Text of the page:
Winning

Every year, about this time, a certain type of person starts showing up in yoga class.

Maybe it's their New Year's resolution. Maybe they're detoxing. Whatever. But generally, they aren't there to chill out. They eye up everyone else as they walk into the yoga room. They spend most of their class craning their necks to see what everyone is doing. They groan, grunt, fling up into handstands and are not particularly concerned with ujjayi breathing. I don't want to overgeneralize here, but they also tend to wear their Miami marathon shirts.

This is the person who firmly believes that they will WIN AT YOGA.

I get it, I really do.

Shit, my last post (which was very long ago and I do apologize for my recent lack of writing) was all about ego. We all have one, for our benefit and detriment. Our ego is a powerful driving force, propelling us to do amazing things. It also wants us to be better than you are at handstand.

And as much as I stress staying present on your own mat in class, it's not exactly that simple. This is the practice. The not pushing, the not straining - it must be learned. Focusing instead on moving with more finesse, finding new rough edges to smooth, refining our ability to find ease in our breath and our bodies at all moments. This is not easy work. This is years in the making.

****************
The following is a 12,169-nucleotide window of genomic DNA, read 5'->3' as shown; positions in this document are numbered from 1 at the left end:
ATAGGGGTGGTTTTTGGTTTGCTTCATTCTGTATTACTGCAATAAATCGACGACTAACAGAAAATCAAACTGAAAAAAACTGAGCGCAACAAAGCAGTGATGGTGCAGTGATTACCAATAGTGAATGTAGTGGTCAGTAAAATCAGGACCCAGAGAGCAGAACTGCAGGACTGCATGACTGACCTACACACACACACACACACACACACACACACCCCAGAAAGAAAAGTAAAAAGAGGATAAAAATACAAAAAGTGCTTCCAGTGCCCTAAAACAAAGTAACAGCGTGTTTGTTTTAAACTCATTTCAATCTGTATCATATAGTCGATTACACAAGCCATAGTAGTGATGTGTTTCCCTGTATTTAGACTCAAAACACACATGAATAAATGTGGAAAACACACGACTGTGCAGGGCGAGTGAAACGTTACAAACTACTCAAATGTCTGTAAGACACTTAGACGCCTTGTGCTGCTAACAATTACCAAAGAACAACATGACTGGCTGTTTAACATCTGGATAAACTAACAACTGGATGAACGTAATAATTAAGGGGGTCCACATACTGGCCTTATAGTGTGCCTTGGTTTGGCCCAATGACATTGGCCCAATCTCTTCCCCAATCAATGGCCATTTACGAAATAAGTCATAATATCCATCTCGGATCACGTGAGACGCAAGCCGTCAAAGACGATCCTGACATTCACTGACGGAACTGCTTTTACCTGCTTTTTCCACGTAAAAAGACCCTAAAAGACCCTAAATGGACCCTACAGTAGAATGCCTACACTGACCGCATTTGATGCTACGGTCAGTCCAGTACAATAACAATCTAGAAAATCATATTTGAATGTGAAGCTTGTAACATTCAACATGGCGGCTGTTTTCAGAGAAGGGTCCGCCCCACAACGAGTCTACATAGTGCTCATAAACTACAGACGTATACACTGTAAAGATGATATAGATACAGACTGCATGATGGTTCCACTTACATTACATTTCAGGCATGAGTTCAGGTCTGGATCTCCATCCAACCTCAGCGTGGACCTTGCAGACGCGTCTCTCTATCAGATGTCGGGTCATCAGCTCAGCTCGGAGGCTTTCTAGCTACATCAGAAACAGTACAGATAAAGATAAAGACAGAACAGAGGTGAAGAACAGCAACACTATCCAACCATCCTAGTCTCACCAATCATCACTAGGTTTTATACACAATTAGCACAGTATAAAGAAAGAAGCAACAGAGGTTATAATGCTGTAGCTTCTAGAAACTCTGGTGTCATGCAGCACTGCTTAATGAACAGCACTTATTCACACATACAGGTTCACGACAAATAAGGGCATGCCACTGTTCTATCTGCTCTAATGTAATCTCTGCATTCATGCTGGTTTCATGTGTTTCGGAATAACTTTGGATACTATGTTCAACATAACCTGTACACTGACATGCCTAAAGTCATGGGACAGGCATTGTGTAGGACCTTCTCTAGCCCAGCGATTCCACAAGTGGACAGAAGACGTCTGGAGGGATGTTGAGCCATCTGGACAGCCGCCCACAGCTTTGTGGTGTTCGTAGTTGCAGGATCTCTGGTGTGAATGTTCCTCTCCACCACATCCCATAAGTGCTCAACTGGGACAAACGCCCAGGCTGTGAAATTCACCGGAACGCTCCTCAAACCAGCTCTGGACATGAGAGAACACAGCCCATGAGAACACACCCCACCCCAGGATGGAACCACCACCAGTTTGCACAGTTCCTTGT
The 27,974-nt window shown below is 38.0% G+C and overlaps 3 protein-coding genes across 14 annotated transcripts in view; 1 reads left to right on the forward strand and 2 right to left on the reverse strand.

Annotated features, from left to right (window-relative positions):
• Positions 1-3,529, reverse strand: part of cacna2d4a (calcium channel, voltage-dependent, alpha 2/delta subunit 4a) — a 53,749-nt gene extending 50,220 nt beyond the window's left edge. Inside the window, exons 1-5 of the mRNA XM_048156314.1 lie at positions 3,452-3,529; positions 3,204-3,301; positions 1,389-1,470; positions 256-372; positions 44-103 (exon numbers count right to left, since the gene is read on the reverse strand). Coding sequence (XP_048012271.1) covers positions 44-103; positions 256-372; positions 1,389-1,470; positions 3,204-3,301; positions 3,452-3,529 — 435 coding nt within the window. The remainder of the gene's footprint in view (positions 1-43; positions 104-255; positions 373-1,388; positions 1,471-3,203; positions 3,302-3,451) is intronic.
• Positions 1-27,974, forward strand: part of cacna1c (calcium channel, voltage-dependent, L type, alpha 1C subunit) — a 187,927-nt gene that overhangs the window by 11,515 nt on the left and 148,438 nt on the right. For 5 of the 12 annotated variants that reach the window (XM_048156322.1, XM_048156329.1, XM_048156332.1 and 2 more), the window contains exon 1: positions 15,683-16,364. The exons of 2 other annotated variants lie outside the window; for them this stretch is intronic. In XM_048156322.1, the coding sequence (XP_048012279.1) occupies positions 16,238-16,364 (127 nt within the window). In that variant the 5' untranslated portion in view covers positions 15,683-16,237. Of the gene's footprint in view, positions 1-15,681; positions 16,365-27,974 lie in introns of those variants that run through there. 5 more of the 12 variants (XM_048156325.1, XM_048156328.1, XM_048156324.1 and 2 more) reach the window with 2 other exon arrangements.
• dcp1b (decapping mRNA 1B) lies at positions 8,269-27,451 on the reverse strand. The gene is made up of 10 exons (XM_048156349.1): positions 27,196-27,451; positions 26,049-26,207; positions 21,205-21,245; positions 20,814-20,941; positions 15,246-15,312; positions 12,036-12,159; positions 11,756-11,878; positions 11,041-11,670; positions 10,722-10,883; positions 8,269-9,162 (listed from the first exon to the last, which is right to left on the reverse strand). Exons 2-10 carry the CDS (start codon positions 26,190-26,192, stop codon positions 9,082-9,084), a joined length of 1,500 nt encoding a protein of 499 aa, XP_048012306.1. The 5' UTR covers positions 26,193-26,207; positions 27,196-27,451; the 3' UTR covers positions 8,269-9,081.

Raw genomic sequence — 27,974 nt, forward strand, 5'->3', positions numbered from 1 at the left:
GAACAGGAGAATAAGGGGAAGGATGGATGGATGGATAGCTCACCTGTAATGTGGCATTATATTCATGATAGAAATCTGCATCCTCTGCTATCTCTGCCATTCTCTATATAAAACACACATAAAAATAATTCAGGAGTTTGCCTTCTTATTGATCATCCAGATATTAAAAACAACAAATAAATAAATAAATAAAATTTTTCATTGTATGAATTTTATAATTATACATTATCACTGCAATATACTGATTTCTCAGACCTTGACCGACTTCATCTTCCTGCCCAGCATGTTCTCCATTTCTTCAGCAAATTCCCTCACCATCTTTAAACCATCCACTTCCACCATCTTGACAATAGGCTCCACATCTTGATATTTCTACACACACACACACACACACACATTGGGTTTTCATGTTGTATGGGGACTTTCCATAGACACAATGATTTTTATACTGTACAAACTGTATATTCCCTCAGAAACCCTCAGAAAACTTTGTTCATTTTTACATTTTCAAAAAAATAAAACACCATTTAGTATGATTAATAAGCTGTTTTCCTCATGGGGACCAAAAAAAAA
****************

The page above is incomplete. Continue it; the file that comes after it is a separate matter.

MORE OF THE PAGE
yoga outdoors

I remember when I first started seriously practicing, like 7-ish years ago, I would force my way into poses, often to the detriment of my body. I might have made it into bound half moon, but I definitely wasn't breathing. Once the poses got easier, then I worked on making smoother transitions - moving from that half moon to standing split gracefully, instead of my leg sling-shoting back behind me once I released the grip. Then it became the breath and choosing pose variations where I could stay steady with my inhales and exhales. And finally, probably about a year or so ago, when the asana practice stopped being so important, I stopped giving so many shits about what other people thought and started staying on my mat. And I still have a lifetime of learning to go. 

Winning at yoga isn't about being the best poser in the room.

It's about being the most real and authentic you in the room.

Yoga is a humbling practice and a constant reminder to let go of the comparison, let go of the proving, let go of being perfect. When we can realize that the letting go is the winning, that we are all in this life game together, peeling back to the layers to discover the best version of ourselves... then we have really won.

 

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